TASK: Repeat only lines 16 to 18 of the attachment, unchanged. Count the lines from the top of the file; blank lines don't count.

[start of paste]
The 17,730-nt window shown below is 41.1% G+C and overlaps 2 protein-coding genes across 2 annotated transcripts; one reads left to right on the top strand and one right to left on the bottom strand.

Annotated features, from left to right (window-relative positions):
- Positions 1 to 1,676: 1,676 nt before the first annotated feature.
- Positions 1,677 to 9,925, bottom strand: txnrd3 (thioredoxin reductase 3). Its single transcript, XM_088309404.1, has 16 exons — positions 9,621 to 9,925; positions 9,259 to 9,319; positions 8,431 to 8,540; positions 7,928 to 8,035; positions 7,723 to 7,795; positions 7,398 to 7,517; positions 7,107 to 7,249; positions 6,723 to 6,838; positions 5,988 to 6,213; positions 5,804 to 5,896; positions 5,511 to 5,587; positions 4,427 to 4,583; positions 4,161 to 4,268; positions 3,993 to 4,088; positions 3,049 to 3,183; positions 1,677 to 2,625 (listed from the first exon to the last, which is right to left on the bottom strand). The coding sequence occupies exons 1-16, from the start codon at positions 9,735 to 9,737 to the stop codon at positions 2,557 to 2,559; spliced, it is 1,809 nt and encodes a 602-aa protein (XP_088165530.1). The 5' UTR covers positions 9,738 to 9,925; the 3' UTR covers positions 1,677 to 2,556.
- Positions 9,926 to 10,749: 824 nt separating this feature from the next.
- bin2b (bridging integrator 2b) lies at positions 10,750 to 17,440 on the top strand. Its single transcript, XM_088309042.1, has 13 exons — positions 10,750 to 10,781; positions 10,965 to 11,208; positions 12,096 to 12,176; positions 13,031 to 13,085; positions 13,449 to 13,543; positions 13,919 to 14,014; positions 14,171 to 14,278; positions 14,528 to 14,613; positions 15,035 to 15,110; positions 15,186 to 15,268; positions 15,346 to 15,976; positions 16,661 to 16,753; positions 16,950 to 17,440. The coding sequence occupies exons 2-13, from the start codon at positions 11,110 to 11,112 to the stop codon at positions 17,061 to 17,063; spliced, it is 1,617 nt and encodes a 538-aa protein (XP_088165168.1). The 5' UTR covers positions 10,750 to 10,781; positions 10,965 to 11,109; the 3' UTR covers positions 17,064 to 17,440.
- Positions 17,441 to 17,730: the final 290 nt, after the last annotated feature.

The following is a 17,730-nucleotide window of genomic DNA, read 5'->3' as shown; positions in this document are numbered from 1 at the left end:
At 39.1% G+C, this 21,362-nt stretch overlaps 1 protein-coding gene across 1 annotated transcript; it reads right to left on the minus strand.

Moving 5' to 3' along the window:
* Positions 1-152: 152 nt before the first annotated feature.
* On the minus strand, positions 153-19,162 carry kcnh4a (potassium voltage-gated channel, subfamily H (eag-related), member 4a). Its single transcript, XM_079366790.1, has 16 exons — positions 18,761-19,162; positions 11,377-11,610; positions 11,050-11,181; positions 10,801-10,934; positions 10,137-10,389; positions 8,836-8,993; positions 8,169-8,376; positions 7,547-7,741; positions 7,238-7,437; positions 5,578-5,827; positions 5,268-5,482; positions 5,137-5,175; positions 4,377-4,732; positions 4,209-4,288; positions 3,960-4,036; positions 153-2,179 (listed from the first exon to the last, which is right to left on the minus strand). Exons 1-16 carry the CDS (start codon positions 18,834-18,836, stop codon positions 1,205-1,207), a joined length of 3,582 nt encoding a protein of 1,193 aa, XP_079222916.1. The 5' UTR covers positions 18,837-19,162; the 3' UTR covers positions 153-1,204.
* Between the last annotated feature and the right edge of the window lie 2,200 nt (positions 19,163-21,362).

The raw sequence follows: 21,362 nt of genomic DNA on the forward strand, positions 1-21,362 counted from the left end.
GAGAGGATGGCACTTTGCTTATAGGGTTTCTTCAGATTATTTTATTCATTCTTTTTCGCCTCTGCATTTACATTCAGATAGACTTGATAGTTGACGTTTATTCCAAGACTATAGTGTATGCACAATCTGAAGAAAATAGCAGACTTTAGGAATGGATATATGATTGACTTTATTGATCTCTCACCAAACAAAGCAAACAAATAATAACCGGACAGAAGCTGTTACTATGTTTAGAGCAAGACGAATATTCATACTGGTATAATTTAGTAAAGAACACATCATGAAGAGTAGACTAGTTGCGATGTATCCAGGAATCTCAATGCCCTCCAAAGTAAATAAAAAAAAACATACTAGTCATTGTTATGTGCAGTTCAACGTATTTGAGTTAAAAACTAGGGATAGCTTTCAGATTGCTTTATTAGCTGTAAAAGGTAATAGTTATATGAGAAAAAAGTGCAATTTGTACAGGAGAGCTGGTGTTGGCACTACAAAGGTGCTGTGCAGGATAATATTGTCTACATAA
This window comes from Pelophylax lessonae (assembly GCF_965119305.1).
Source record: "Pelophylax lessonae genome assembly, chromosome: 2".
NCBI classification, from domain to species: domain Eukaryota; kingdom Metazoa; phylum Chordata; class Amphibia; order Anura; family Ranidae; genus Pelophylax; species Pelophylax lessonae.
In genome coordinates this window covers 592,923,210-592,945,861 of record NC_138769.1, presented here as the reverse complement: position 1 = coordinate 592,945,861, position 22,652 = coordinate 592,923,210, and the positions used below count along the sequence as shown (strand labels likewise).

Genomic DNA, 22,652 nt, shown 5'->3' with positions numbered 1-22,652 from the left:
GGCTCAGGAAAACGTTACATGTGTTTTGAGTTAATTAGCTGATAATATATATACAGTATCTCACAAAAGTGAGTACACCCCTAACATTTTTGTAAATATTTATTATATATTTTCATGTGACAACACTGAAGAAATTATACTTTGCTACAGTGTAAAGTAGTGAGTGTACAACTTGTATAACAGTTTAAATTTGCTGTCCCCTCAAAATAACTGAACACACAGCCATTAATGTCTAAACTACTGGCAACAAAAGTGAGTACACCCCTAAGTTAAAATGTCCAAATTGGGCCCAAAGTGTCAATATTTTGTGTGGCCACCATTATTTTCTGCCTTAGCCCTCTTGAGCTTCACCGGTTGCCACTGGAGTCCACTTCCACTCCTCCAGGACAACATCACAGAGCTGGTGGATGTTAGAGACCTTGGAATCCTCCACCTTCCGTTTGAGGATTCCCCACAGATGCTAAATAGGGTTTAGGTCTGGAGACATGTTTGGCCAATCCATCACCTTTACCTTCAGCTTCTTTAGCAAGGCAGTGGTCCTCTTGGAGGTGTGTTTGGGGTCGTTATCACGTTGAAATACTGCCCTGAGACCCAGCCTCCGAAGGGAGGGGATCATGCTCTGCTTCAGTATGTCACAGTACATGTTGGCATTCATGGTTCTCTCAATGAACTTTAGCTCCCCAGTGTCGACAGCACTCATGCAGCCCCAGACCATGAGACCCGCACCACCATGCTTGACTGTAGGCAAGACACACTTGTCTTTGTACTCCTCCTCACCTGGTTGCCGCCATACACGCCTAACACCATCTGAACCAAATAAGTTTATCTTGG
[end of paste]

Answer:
This window comes from Pelophylax lessonae (assembly GCF_965119305.1).
Source record: "Pelophylax lessonae genome assembly, chromosome: 2".
NCBI classification, from domain to species: domain Eukaryota; kingdom Metazoa; phylum Chordata; class Amphibia; order Anura; family Ranidae; genus Pelophylax; species Pelophylax lessonae.